Tail docking may impact the way dogs communicate with one another. In a study examining the behavioral responses to dogs with different tail lengths, researchers used a remotely controlled life-sized dog replica in a park setting. Large dogs showed more caution when approaching a short-tailed dummy dog compared to when it had a long tail. Small dogs were equally cautious regardless of tail length. The study concluded that tail docking might impair social communication.
What is ear cropping?
Ear cropping is a surgical procedure that reshapes the natural appearance of a dog’s external ear flap. Compare the appearance of the Doberman Pinschers in the attached photos. Ear cropping is typically performed when puppies are between nine and twelve weeks of age. Following the surgery, the ears are taped for several weeks to maintain an upright shape that will hopefully be sustained after the tape has been removed. This surgery is performed using general anesthesia (at least that’s the way I’ve seen it performed in veterinary hospitals). Post-operative pain medication may or may not be prescribed.
Is ear cropping painful for puppies?
While I’ve never witnessed ear cropping performed without general anesthesia, I’ve no doubt that, without it, the dog would experience significant pain. I strongly believe that ear cropping should never be performed without the use of general anesthesia. This means that a veterinarian must be involved.
Ear cropping is not longer being taught at veterinary schools within the United States. This is worrisome only from the perspective that, the fewer veterinarians performing ear cropping the greater the likelihood that nonveterinarians will begin doing so without access to appropriate facilities, anesthestic drugs, and pain medications.
There are no published studies tracking whether or not ear cropping is associated with chronic pain. As with most surgical procedures, ear cropping has the potential to cause post-operative pain, and appropriate pain medication is warranted.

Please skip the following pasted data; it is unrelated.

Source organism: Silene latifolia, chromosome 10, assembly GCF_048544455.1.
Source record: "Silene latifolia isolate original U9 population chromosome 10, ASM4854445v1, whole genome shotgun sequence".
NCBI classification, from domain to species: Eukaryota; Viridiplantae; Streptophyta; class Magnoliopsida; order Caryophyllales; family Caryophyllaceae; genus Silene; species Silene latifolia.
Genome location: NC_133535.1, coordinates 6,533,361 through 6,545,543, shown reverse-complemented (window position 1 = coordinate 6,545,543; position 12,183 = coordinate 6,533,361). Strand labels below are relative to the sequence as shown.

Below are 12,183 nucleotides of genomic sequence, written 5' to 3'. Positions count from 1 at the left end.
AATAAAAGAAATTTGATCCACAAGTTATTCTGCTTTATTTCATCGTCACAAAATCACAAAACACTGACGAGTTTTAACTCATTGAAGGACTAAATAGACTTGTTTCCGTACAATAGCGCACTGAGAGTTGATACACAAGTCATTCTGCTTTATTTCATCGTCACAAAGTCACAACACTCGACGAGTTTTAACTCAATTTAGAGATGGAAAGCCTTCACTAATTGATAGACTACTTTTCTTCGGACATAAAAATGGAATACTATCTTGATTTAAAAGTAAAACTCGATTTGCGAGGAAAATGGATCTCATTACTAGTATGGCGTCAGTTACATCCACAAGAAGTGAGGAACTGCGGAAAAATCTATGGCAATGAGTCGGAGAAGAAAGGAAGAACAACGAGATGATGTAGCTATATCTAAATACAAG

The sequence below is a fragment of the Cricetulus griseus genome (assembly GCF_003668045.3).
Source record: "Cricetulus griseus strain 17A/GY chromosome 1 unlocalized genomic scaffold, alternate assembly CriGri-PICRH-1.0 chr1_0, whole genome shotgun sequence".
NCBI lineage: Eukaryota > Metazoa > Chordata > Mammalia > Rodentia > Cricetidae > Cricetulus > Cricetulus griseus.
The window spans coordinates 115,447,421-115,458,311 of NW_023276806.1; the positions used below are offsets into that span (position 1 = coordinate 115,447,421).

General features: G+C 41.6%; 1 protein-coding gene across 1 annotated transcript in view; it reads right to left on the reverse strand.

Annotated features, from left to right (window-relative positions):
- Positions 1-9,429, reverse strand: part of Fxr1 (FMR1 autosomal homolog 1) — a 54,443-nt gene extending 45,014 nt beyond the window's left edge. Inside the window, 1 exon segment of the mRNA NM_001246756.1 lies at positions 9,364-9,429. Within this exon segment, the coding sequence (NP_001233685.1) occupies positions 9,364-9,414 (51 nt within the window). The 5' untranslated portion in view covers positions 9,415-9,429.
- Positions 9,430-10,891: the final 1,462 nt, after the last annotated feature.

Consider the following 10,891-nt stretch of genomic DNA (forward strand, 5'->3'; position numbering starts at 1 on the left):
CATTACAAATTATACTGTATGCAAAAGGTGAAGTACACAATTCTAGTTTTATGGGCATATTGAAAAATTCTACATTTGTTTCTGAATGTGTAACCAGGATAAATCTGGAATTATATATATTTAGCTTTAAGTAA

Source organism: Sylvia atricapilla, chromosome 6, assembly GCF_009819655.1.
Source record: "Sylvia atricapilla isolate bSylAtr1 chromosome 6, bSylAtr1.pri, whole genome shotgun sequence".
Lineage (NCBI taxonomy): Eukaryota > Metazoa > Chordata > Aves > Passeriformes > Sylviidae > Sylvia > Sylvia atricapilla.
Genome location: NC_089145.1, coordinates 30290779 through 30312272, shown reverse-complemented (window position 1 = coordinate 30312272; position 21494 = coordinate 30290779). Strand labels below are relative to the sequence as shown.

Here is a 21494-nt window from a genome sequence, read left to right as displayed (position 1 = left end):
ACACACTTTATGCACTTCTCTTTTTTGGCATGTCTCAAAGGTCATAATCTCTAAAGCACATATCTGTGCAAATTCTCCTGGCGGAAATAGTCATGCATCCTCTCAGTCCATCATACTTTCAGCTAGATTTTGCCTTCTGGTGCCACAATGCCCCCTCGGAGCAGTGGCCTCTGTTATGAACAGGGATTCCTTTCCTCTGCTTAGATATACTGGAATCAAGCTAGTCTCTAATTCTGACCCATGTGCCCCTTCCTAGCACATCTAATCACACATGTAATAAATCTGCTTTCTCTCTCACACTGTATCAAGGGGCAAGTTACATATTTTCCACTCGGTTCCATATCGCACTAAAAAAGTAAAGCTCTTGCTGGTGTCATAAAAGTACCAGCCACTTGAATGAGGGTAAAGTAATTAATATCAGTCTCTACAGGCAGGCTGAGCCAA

Arguments for and against ear cropping
Ear cropping was historically performed to prevent ear damage during hunting or fighting. There is no clear evidence that supports such claims. Additionally, many breeds with pendulous ears, such as spaniels and retrievers, are commonly used for hunting.
Some believe that ear cropping reduces the risk of ear infections by preventing the trapping of moisture and debris in the ear canal. Evidence indicates that the propensity for infection has more to do with the breed than the shape of the ear. One study found that ear infections were more common in Poodles, German Shepherds, and Cocker Spaniels. Another study pinpointed Golden Retrievers and West Highland White Terriers. Amongst all of these breeds, ear conformation varies from erect to pendulous.
Both the American and Canadian Veterinary Medical Associations have issued position statements opposing tail docking and ear cropping when done for cosmetic purposes. While some breed standards in Canada and the United States now allow showing of dogs that have not been cosmetically altered, neither the Canadian Kennel Club nor the American Kennel Club specifically discourage tail docking and ear cropping.
As for me, I’ll stick with my belief that ear cropping is never warranted and tail docking is justified only when it serves a medical purpose (growth on the tail, trauma, severe infection, etc.).
While I totally get that some people favor the look of docked tails and cropped ears, particularly for certain breeds, my primary allegiance is always to the health and well being of the dog. Performing surgery purely for cosmetic purpose is out of the question. If asked to perform tail docking or ear cropping on a puppy I would respectfully decline. And, if the door is open to educating my client, I would certainly attempt do so.
How do you weigh in on the topics of tail docking and ear cropping? I invite conversation with breeders who work with dogs that have traditionally had cropped ears and/or docked tails.
Nancy Kay, DVM
Diplomate, American College of Veterinary Internal Medicine
Author of Speaking for Spot: Be the Advocate Your Dog Needs to Live a Happy, Healthy, Longer Life
Author of Your Dog’s Best Health: A Dozen Reasonable Things to Expect From Your Vet
Recipient, Leo K. Bustad Companion Animal Veterinarian of the Year Award
Recipient, American Animal Hospital Association Animal Welfare and Humane Ethics Award
Recipient, Dog Writers Association of America Award for Best Blog
Recipient, Eukanuba Canine Health Award
Recipient, AKC Club Publication Excellence Award